Minimum wage kills minimum-wage jobs

Minimum wage kills minimum-wage jobs

As I noted six weeks agominimum wage, taylor jones, cagle, May 8, 2014, I’ve been noticing higher restaurant prices since California boosted its minimum wage on July 1, to $9 from $8 an hour; with a $10 increase coming in 2016.

A new study by the Heritage Foundation shows how minimum-wage price increases across America increase fast-food prices and kill jobs. Those backing higher minimum wages say “greedy businesses” will pay for the higher wages through reduced profits. Wrong.


Union activists want to raise the minimum wage in the fast-food industry to $15 an hour. However, fast-food restaurants operate on very small profit margins; they could only afford such wages by raising prices—significantly. Higher prices would, in turn, drive customers away, forcing even larger price increases to cover costs. Ultimately, the average fast-food restaurant would have to raise prices by nearly two-fifths. This would cause sales to drop by more than one-third, and profits to fall by more than three-quarters. Absent the widespread adoption of labor-saving technology, the union-led “Fight for 15” would make fast food much more expensive for Americans.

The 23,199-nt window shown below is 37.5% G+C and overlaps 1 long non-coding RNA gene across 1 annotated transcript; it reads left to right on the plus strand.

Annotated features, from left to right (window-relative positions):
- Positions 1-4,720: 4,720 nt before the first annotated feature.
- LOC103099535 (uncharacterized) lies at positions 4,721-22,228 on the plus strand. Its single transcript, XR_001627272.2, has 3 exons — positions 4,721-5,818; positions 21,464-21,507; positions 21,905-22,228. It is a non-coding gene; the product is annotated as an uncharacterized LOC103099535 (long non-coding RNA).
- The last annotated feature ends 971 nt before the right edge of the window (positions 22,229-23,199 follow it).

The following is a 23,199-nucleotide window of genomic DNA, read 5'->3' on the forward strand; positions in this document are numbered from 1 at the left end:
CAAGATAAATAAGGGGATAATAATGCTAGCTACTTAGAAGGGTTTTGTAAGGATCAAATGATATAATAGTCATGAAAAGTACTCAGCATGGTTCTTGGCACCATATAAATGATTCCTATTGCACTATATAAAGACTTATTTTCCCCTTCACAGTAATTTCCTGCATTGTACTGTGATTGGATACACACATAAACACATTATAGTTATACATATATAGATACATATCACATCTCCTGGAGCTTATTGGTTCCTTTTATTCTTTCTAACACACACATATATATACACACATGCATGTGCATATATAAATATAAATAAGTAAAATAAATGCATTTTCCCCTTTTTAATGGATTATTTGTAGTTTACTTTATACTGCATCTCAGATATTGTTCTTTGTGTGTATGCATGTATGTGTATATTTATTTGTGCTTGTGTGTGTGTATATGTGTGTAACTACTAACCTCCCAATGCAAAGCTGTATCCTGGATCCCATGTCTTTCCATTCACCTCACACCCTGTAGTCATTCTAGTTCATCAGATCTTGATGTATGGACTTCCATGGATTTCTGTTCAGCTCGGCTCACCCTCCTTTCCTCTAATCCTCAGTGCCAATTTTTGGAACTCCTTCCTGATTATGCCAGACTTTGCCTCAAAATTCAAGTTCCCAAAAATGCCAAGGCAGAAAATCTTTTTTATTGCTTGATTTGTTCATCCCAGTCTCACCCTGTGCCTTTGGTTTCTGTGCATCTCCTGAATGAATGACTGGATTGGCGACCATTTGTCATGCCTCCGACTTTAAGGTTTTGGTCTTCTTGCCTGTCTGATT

Artificially inflating wages would substantially increase fast-food restaurants’ total costs—labor makes up a considerable portion of their budget. Chart 1 shows the financial statements of the average fast-food restaurant in 2013. Labor costs (26 percent) and food and material costs (31 percent) make up the majority of the typical restaurant budget.

The Bureau of Labor Statistics reports the average cook in a fast-food restaurant earned $9.04 an hour in 2013. The SEIU’s push for $15 an hour would consequently raise fast-food wages by at least 66 percent. Paying $15 an hour would raise fast-food restaurants’ total costs by approximately 15 percent.

Fast food restaurants

And what about all the profits those greedy capitalists make? Surely those ripoff artists should suffer by paying higher minimum wages — even by having their property taken by the government and run for the benefit of all. As the Marxists urge: Expropriate the expropriators!

The reality:

Fast-food restaurants could not pay this additional amount out of their profits. The typical restaurant has a profit margin of just 3 percent before taxes. That works out to approximately $27,000 a year—less than the annual cost of hiring one full-time employee at $15 an hour. In order to raise wages, fast-food restaurants must raise prices.

Tags assigned to this article:
minimum wageHeritage FoundationJohn Seiler

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